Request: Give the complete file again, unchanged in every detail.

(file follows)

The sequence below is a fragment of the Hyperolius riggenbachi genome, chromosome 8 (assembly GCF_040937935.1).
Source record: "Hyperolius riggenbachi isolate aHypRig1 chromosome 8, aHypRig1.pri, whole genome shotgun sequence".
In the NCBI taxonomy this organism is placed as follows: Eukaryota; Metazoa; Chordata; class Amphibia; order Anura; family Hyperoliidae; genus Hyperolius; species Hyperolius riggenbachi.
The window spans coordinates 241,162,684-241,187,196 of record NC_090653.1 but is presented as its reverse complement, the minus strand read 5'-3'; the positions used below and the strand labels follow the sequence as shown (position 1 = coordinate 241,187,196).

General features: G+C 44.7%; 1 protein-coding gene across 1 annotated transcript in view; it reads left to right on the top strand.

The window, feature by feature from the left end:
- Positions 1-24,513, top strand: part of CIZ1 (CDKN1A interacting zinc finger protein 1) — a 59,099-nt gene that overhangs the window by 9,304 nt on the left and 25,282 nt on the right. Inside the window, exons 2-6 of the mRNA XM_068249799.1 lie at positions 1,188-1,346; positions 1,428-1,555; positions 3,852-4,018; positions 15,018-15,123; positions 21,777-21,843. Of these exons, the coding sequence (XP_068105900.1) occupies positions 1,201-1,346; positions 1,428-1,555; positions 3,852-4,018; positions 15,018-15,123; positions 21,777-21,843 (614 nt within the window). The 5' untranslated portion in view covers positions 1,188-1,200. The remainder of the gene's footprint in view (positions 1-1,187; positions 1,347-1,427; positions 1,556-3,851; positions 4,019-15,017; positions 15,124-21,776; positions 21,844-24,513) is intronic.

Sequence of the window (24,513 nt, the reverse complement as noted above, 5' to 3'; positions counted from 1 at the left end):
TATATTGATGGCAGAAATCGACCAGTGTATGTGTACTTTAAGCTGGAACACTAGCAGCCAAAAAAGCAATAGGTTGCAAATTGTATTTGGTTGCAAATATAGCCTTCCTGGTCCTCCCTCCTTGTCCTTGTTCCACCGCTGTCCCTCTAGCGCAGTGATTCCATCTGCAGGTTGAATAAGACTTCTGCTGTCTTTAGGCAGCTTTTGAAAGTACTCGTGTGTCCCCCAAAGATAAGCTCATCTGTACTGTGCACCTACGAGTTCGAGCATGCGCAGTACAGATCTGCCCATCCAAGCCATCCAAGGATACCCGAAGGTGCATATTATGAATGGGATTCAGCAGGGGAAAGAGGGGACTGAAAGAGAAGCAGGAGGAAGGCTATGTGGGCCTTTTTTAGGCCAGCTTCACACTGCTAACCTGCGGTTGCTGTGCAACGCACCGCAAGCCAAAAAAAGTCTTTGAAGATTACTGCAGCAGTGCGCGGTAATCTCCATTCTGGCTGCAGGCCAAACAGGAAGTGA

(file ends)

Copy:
The sequence below is a fragment of the Hyperolius riggenbachi genome, chromosome 8 (assembly GCF_040937935.1).
Source record: "Hyperolius riggenbachi isolate aHypRig1 chromosome 8, aHypRig1.pri, whole genome shotgun sequence".
In the NCBI taxonomy this organism is placed as follows: Eukaryota; Metazoa; Chordata; class Amphibia; order Anura; family Hyperoliidae; genus Hyperolius; species Hyperolius riggenbachi.
The window spans coordinates 241,162,684-241,187,196 of record NC_090653.1 but is presented as its reverse complement, the minus strand read 5'-3'; the positions used below and the strand labels follow the sequence as shown (position 1 = coordinate 241,187,196).

General features: G+C 44.7%; 1 protein-coding gene across 1 annotated transcript in view; it reads left to right on the top strand.

The window, feature by feature from the left end:
- Positions 1-24,513, top strand: part of CIZ1 (CDKN1A interacting zinc finger protein 1) — a 59,099-nt gene that overhangs the window by 9,304 nt on the left and 25,282 nt on the right. Inside the window, exons 2-6 of the mRNA XM_068249799.1 lie at positions 1,188-1,346; positions 1,428-1,555; positions 3,852-4,018; positions 15,018-15,123; positions 21,777-21,843. Of these exons, the coding sequence (XP_068105900.1) occupies positions 1,201-1,346; positions 1,428-1,555; positions 3,852-4,018; positions 15,018-15,123; positions 21,777-21,843 (614 nt within the window). The 5' untranslated portion in view covers positions 1,188-1,200. The remainder of the gene's footprint in view (positions 1-1,187; positions 1,347-1,427; positions 1,556-3,851; positions 4,019-15,017; positions 15,124-21,776; positions 21,844-24,513) is intronic.

Sequence of the window (24,513 nt, the reverse complement as noted above, 5' to 3'; positions counted from 1 at the left end):
TATATTGATGGCAGAAATCGACCAGTGTATGTGTACTTTAAGCTGGAACACTAGCAGCCAAAAAAGCAATAGGTTGCAAATTGTATTTGGTTGCAAATATAGCCTTCCTGGTCCTCCCTCCTTGTCCTTGTTCCACCGCTGTCCCTCTAGCGCAGTGATTCCATCTGCAGGTTGAATAAGACTTCTGCTGTCTTTAGGCAGCTTTTGAAAGTACTCGTGTGTCCCCCAAAGATAAGCTCATCTGTACTGTGCACCTACGAGTTCGAGCATGCGCAGTACAGATCTGCCCATCCAAGCCATCCAAGGATACCCGAAGGTGCATATTATGAATGGGATTCAGCAGGGGAAAGAGGGGACTGAAAGAGAAGCAGGAGGAAGGCTATGTGGGCCTTTTTTAGGCCAGCTTCACACTGCTAACCTGCGGTTGCTGTGCAACGCACCGCAAGCCAAAAAAAGTCTTTGAAGATTACTGCAGCAGTGCGCGGTAATCTCCATTCTGGCTGCAGGCCAAACAGGAAGTGA